Our decision to visit Dirty Burger was mainly motivated by the fact that we’d been to the most disappointing “barbecue” earlier that day. The promise of chargrilled, marinated meat to be consumed in the sun was swiftly broken on arrival with the announcement that we’d be having pan-fried halloumi with raw carrot and courgette strips in an Asian dressing instead. Indoors. It was all very pleasant, and the stuff of weekday lunches, but this was the weekend, the weather was on our side and we didn’t want healthy; this is how Chef Savla and I found ourselves in the Kentish Town branch, one of 5 London locations.
Ambiance and decor
Kentish Town is the original site, and is basically a small corrugated iron shed behind Pizza East. A large table dominates the centre, with seating for approximately 10, and there are some extra stools along the back walls overlooking the car park. Going in was a little like stepping back in time to our fun uni days in Manchester when we’d grab some naughty grub outside the student union after a night out. Having said that, I don’t remember there being any on-site sinks to wash your greasy hands, and with Cowshed products at that; a discreet nod to the chain’s Soho House owners.
Service and food
Staff waited patiently while we pondered our order, distracted by the nicely-named vegetarian option, “Dirty Cop-Out”. After being told that burgers can’t be cooked rare, an unfortunate situation for the Savlas, we settled on a double cheeseburger, cheeseburger, crinkle-cut fries and pickle fries with tarragon mayo, the latter being from the specials menu, which also featured a halloumi burger; no getting away from it that day it seemed. The shakes were tempting, but we just wanted to get our hands on the burgers. Chef Savla’s cravings were too strong for him to wait around while I took photos of his tray, so here’s one of mine in all its glory:
The cheeseburger had dirty visual appeal in spades: slapdash presentation; mayonnaise and grease threatening to splodge all over your hands and mouth; served on an intentionally worn-looking iron tray. This certainly wasn’t anywhere near as Instagram-friendly as the beefy beauty I’d recently devoured at Bar Boulud. Aesthetic issues aside, what about the taste? Well, while it’s not in the same league as the aforementioned burger, or even the many other laid-back gourmet chains sprouting up around the capital, it wasn’t too bad. The meat had a nice flavour and the bun didn’t disintegrate after a few bites like so many tend to do, leaving you with a frustratingly deconstructed mess.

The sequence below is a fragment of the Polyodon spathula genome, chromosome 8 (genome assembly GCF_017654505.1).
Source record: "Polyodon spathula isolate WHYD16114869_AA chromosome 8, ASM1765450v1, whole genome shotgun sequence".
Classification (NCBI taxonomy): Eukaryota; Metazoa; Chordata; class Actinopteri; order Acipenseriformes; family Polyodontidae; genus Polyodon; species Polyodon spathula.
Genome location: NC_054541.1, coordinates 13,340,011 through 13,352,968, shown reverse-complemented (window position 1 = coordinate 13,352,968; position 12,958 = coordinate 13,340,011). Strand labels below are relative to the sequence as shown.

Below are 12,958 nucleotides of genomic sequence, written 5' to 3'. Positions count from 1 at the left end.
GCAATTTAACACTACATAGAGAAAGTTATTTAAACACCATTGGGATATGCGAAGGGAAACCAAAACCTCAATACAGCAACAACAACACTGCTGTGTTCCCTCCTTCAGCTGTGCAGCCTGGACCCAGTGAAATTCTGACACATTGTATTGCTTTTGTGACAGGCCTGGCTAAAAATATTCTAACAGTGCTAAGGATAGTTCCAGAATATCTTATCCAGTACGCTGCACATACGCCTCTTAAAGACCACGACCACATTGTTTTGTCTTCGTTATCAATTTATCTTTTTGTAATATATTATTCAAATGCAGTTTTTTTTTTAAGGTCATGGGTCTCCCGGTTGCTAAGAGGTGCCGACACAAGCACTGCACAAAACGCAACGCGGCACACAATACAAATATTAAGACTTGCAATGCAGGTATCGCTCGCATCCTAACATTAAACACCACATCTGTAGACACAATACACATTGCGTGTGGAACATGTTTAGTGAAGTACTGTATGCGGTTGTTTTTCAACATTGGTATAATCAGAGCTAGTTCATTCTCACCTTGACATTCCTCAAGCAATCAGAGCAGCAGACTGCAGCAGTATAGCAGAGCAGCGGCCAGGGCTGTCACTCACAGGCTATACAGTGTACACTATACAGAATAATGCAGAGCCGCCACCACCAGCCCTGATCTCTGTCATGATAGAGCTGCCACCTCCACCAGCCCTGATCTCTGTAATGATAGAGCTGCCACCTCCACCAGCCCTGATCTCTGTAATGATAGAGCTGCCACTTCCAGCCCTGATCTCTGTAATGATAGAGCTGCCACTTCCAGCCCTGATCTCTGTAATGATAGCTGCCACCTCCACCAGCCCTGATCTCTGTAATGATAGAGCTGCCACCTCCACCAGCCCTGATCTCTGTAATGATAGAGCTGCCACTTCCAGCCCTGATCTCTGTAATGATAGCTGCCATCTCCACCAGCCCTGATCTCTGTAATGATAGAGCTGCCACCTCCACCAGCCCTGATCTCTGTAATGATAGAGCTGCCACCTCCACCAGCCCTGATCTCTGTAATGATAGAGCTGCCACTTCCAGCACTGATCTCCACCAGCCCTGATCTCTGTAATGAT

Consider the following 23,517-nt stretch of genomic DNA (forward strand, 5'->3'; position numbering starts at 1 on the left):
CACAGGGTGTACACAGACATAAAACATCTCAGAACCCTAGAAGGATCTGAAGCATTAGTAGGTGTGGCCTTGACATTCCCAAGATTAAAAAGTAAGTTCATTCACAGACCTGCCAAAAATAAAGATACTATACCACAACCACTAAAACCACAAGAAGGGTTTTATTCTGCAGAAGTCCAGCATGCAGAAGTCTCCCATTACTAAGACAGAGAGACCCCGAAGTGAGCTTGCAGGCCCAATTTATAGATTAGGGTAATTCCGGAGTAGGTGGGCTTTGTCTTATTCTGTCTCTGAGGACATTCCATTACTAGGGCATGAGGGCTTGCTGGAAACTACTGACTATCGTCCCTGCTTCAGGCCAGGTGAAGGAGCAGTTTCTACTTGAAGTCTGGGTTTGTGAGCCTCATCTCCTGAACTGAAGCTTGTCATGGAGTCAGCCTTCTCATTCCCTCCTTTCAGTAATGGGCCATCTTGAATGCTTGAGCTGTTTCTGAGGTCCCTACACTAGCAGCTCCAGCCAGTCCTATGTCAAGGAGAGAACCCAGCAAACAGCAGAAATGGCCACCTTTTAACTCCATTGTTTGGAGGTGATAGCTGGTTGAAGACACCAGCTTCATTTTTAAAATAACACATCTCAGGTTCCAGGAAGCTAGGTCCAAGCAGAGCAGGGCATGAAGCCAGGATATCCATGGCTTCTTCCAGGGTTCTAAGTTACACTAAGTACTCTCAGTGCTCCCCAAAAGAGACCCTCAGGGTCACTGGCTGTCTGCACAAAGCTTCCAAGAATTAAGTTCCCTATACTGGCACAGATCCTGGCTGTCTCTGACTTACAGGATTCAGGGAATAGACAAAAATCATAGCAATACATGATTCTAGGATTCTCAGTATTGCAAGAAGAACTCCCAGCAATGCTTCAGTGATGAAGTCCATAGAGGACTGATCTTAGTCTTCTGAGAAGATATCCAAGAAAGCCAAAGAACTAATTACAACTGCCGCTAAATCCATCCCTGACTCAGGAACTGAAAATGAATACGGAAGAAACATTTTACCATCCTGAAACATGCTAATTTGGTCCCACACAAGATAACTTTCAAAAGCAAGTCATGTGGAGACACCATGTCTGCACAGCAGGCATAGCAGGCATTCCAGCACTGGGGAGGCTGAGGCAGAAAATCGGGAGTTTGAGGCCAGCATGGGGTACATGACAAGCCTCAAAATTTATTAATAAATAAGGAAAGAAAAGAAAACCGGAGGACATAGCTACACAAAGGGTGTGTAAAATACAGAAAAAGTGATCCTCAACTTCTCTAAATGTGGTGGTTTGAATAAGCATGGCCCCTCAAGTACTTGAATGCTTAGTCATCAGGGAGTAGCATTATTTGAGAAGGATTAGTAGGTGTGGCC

That’s where the compliments end, because the patty loses its battle with the mayonnaise and cheese, which then launches a full-scale attack on you. I don’t recall being asked if I wanted mayonnaise and would’ve politely declined since I feel it just gets in the way. Salad has its place in burgers, but not when it becomes limp and bland. As for the fries, the crinkle-cut ones were the winners; crispy, chunky and not overly salty. I enjoyed the pickle fries while they were piping hot, then they quickly became oily and heavy as they cooled; removing the batter simultaneously solves this problem and defeats the point of ordering them. Despite my earlier view on mayonnaise, it worked on the side, with a tiny hint of tarragon to improve the flavour. For his part, Chef Savla didn’t share my opinion on the salad or mayonnaise, but conceded that he’d expected better.
The brief was meaty and unhealthy, and Dirty Burger passed the test with flying colours. It appears to attract a varied clientele, from groups of teens making a pit stop before heading into town to couples in their 20s and 30s having a quick bite ahead of drinks in the area. Personally, I’d rather head to neighbouring Pizza East or Chicken Shop than return here, but different strokes for different folks as the saying goes. In any case, the chain’s name is very apt: I ate dirty, I got dirty then I felt dirty, especially when my stomach protested a few hours later.
Budget: £11 pp (excluding service).